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A Smörgåsbord Of Everything You Love

Forever's End
It might be easier to list off everything it's not.

Content Warning: This game contains content not suitable for minors or those with a predisposition to trauma. The game developer thought he would artificially introduce drama when the scenes ran dry but was utterly disrespectful in doing so. Read at your own risk.

This promises to be another 30 image review akin to my take on Save Your Mother, so if that's not your thing, the door is probably somewhere behind you. *Pause for dramatic effect* I'm sure they're gone by now. Welcome reader to Forever's End, affectionately known as "that game that ripped off Balmung Cycle and Final Fantasy 4", but it's more than that I tell you! So much more! Let me list off what I found for you to prove that I played it all the way through.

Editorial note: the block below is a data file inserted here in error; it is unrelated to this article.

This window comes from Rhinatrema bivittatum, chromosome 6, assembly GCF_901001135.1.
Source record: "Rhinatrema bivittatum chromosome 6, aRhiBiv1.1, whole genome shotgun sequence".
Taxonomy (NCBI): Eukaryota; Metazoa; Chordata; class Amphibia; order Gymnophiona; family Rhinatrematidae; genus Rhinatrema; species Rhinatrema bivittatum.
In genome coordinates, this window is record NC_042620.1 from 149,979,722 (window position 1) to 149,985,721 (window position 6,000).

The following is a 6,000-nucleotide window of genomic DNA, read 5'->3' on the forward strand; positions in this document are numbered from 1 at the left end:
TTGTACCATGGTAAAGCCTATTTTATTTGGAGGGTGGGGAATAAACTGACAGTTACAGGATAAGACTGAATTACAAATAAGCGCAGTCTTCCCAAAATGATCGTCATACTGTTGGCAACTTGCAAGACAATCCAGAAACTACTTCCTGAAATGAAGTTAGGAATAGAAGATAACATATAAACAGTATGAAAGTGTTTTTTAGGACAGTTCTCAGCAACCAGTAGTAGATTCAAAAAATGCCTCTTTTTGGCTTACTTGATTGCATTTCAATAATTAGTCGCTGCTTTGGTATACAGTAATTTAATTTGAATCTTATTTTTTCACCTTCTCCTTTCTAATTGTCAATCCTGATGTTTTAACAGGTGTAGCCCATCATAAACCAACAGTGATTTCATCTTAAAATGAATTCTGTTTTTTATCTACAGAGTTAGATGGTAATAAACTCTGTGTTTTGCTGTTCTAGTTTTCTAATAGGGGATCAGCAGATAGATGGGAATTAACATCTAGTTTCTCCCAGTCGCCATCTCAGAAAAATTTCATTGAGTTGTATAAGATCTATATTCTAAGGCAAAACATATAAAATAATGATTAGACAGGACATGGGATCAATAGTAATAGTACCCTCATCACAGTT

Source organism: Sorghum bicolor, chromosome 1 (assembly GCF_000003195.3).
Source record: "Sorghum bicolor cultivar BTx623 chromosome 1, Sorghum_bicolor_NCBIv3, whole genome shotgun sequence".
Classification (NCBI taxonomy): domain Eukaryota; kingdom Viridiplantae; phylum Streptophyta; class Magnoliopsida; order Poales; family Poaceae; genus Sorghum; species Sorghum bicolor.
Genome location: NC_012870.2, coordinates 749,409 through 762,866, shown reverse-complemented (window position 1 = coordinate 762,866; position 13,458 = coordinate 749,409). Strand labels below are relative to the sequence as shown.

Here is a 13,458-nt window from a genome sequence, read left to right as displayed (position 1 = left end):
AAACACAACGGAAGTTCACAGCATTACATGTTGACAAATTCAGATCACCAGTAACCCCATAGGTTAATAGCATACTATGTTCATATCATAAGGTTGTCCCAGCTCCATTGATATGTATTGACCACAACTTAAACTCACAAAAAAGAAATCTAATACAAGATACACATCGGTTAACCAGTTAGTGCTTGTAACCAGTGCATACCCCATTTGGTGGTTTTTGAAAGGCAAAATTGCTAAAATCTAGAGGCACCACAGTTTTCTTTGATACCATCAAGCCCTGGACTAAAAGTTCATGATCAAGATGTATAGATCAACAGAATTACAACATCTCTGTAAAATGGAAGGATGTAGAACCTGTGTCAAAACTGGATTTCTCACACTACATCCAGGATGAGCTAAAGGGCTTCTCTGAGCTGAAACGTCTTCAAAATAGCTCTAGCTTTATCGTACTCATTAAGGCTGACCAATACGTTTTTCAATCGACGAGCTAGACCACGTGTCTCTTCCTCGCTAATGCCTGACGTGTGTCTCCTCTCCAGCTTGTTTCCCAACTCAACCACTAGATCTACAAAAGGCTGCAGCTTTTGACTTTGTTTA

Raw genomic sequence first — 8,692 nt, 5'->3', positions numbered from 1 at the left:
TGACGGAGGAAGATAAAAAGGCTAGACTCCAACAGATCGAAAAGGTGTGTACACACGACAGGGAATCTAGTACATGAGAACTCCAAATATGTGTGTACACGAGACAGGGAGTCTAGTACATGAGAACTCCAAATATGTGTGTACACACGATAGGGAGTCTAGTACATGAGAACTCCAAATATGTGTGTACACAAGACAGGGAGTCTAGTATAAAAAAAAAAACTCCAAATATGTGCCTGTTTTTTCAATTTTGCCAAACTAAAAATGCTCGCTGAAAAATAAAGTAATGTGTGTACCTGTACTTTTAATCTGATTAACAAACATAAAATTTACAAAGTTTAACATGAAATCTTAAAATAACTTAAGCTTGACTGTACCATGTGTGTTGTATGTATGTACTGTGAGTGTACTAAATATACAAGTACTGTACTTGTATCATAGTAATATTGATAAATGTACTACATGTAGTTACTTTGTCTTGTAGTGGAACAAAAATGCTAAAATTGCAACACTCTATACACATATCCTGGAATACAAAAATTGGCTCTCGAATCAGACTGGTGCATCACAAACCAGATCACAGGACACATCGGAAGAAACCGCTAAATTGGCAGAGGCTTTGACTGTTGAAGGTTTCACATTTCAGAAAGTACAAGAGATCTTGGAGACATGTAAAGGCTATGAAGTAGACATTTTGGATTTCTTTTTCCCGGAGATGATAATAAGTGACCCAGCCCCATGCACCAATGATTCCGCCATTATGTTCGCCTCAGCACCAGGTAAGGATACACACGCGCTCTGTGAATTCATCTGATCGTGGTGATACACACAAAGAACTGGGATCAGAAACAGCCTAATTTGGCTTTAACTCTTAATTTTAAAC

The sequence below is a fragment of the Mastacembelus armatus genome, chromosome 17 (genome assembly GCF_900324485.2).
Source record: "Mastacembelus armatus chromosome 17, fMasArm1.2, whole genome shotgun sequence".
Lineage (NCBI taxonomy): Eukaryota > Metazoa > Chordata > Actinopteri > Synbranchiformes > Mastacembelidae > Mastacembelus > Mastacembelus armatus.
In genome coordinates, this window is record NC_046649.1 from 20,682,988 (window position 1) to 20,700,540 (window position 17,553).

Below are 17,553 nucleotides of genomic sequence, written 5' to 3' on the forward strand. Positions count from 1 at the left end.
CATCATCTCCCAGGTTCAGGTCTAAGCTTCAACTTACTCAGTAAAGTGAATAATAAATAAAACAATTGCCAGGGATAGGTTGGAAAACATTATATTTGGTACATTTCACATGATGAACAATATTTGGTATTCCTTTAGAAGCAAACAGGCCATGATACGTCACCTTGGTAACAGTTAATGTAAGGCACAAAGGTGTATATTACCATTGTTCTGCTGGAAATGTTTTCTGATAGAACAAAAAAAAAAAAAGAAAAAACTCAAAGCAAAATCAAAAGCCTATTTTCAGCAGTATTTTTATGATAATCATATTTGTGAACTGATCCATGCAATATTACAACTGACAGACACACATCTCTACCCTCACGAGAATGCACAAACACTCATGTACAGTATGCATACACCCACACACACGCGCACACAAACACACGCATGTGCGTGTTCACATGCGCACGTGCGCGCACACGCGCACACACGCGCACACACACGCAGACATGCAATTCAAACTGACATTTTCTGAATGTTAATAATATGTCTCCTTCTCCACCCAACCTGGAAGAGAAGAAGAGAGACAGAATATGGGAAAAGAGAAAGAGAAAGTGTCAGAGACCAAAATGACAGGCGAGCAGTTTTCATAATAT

The list of references are as follows:

• Final Fantasy IV, VII, VIII & Tactics
• Suikoden II
• Balmung Cycle
• Everlong
• Demon & Phantom Legacy

I'm pretty sure that's all of it, yet the last thing NicoB heard before he disappeared to do Youtube was "Bro, do you even Cecil?" We need to give Nico more credit than that; this is a man with a well-rounded gaming vernacular, and he more than liberally drew from each in order to realize his magnum opus, Forever's End. How each thing is referenced will be on full display below because I feel it will give this review something that not every review has while also informing the player exactly what they're looking forward to getting.

Let's GO!

Final Fantasy IV: